Svarga – also known as swiaszczyca, swarzyca, swarozyca, or an eight-armed kolovrat, is probably the best known and the most common slavic symbol (the oldest finds from the Polish areas containing this symbol are dated to even three thousand years before Christ).
Svarga is one of the swastika variants, so it’s worth taking a look on it’s primary version at first. The easiest form of this symbol is an isoscles cross with kinked or “broken” arms (usually perpendicular). The name comes from the sanskrit and can be translated as “gives prosperity”, “brings/creates luck” etc. (“su” means “good” and “asti” – “he is”, this way, “svasti” is translated as succes, prosperity). The oldest finds containing swastika come from Armenia and areas of today’s Ukraine and are over twelve thousand years old. A bit younger copies has been found in Iran, India and China. Swastika is probably the most popular and universal symbol on the world, it can be found in Asia, Europe, both Americas and also Africa, moreover, it appears in many monotheistic religions such as Judaism or Christianity.(most likely, secondary adapted). It’s hard to establish from where the swastika comes from and what is it’s primary origin, but it is quite certain, that in primary societies it was associated with solar cults and symbolized the fire and the sun – anyway, it’s enough to just pay attention to the fact, that the easiest way to present the sun is to show it’s rays coming from the inside, while swastica’s curved arms can signify the movement of this star over the horizon. Sometimes, it is claimed , that there are two versions of swastika: dextral, associated with the sun and the day and opposite – sinistral (sauvastika) which symbolizes the night, darkness and magic.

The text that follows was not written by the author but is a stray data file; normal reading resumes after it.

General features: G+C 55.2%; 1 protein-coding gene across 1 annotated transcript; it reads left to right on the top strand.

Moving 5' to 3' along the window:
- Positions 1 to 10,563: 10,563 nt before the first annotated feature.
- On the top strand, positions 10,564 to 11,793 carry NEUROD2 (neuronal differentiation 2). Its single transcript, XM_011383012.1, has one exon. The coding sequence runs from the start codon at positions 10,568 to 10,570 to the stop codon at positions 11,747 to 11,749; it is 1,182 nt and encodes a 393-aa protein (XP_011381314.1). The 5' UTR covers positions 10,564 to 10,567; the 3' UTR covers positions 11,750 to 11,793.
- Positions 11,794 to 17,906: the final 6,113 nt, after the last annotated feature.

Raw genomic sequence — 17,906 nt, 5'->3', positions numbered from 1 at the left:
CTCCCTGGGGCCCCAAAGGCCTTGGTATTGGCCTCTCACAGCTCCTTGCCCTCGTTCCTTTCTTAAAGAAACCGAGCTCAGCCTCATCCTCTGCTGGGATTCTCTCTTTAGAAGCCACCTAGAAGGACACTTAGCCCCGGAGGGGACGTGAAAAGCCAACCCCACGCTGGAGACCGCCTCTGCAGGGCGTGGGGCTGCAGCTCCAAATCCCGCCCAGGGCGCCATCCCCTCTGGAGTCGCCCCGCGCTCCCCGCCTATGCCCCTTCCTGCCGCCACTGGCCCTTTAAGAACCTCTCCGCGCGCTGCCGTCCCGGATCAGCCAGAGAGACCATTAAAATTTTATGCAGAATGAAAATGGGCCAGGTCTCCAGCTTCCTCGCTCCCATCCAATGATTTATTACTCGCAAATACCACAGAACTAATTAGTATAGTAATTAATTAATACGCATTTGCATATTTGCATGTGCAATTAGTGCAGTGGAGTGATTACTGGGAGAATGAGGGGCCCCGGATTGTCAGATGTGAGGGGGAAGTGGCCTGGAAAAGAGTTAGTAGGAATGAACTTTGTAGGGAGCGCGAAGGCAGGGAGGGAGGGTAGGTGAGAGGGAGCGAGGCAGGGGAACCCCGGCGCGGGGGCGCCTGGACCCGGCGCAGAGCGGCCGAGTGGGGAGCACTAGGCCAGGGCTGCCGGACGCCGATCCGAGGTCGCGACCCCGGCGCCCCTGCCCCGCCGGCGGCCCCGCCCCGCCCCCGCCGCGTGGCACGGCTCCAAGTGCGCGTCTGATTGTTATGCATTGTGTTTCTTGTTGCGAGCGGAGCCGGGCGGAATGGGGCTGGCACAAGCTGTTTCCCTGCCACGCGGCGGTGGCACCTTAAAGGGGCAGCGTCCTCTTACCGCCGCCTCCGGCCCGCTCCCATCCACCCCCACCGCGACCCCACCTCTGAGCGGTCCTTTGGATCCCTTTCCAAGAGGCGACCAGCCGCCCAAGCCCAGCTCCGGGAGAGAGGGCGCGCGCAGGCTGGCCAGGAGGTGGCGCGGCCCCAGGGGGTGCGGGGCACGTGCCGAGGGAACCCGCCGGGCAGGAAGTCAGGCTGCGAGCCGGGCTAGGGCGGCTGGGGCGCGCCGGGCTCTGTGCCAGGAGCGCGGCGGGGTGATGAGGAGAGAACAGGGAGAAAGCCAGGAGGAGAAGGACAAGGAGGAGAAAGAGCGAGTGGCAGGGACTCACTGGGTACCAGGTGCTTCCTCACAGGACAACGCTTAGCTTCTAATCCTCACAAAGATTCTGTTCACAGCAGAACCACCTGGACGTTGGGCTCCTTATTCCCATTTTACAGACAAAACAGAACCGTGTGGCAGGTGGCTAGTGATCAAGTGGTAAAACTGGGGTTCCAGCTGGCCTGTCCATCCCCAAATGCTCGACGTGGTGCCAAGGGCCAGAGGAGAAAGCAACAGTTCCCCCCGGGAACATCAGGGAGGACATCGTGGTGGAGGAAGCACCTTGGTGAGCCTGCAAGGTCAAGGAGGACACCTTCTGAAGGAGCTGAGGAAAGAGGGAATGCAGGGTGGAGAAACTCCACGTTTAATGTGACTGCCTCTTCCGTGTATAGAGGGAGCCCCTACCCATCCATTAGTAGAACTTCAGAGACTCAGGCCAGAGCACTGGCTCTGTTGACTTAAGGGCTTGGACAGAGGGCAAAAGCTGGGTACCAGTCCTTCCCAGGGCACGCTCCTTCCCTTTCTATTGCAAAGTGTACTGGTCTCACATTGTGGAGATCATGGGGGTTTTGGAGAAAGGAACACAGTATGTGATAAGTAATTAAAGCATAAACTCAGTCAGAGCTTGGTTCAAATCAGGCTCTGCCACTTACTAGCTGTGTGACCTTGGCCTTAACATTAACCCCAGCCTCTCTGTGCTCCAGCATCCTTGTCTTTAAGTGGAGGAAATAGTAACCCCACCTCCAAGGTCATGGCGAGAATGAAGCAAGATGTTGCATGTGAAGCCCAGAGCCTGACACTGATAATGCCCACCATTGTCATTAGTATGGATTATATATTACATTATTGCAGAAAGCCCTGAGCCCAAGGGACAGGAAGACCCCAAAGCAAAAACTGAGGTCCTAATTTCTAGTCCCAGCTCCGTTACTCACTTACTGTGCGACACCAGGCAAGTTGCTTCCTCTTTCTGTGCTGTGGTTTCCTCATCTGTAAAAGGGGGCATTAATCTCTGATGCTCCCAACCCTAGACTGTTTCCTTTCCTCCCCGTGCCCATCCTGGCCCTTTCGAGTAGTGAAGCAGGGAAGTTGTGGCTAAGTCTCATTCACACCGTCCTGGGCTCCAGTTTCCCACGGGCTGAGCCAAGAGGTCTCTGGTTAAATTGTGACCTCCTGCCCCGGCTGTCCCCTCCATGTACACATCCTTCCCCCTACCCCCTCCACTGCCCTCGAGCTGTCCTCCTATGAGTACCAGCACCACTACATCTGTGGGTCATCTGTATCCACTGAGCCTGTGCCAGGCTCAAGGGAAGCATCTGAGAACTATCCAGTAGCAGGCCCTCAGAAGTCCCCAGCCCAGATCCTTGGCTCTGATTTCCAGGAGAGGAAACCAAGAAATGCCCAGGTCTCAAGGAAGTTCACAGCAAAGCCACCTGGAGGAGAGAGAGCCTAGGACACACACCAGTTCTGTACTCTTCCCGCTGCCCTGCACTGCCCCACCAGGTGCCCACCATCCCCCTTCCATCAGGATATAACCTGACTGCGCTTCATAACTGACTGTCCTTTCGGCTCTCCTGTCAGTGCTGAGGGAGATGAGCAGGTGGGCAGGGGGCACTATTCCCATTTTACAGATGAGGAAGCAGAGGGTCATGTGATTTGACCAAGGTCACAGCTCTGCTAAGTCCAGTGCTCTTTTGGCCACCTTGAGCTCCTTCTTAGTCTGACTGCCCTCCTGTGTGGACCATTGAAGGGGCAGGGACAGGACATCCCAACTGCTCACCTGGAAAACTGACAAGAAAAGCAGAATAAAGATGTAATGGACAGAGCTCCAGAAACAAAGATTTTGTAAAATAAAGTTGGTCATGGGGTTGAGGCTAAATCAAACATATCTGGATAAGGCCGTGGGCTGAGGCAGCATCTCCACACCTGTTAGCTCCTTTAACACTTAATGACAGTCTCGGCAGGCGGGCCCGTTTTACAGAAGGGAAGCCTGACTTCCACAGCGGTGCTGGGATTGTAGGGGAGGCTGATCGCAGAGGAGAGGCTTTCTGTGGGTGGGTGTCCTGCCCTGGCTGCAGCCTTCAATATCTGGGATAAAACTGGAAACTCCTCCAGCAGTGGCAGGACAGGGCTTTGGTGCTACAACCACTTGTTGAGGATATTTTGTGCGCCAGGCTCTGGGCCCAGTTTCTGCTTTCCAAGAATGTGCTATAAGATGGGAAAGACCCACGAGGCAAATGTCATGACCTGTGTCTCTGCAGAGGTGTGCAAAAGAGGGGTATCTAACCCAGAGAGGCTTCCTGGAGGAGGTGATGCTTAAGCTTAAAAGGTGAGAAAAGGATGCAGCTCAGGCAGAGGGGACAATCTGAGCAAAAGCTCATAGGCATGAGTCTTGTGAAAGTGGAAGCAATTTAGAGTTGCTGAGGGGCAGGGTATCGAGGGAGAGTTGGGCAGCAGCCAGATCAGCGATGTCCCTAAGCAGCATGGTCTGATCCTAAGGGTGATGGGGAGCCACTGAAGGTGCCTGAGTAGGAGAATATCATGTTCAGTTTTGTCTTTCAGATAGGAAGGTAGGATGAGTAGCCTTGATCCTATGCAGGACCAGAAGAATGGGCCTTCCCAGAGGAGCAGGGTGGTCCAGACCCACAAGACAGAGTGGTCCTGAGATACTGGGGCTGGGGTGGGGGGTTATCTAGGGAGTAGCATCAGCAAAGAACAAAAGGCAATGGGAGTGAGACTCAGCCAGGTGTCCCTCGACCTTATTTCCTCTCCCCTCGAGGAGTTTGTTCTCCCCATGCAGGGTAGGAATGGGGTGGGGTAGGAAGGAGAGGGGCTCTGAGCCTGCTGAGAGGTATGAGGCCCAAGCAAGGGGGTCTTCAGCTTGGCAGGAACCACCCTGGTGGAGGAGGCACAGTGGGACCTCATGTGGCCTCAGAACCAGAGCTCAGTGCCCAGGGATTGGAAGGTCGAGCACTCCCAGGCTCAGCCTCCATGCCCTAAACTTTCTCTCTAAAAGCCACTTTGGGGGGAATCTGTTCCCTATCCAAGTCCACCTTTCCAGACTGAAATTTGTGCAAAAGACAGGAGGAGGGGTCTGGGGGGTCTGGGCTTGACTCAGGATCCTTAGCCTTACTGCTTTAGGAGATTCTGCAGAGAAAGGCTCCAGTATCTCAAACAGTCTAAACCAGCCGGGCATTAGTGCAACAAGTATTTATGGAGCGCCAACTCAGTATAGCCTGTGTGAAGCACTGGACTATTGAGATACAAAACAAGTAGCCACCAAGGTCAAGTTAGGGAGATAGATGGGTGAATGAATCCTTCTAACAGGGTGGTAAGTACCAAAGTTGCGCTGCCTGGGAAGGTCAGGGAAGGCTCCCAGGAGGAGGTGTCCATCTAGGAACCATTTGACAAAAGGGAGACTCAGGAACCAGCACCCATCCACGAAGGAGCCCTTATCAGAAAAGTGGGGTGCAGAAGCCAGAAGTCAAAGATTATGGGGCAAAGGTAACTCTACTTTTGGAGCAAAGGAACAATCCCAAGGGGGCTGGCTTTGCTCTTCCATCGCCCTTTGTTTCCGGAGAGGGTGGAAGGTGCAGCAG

On the Slavic areas, swarga was often placed especially on monuments, urns, as well as on coins, weapons or clothes. It also appears as a part of a different slavic symbol – Hands of God. Swarzyca is present in different forms and variants, from the easy ones, made up with few curved lines, to more complicated patterns. It can have sharp, angular forms, or more rounded. One of the swarzyca’s forms is so called kolovrat, which is made up with eight arms with perpendicular, sharply ended and rounded “fractures” on the edges.
The symbolism of the swarzyca (or generally swastika) is as simple and obvious, as ambiguous. Like I said before, it can symbolize the sun (especially the kolovrat has a very “sunny” shape). Number four is it’s important part, which also gives interesting connotations – four elements, four seasons and four sides of the world. Thereby svarga (and it’s universal version – swastika) can be a symbolic idea of reality, that surrounds us. The kolovrat along with it’s “dynamics” additionally expands the meaning of unceasing course of life, but also of it’s continuity, repetition and variability. Moreover, because it symbolizes the sun as same as the fire, it’s associated with one of the most important slavic deity, which is divine smith, Swarog. He’s the symbol, that brings prosperity, luck, as well as the protection from the bad forces.
Nowadays, most of the people unfortunately match swatika with nazism and nazi crimes and the awareness of it’s positive meaning, very old lineage and prevalence, is quite low. Meanwhile this symbol, before it was profaned by Hitler and his supporters, was often used as an emblem on uniforms of Polish Army, it was also willingly used by Podhale’s (Southern Poland) culture researchers – Stanislaw Radzikowski along with his father Walery and Mieczyslaw Karlowicz (till today in the place of his death there’s a stone with engraved swastika sign).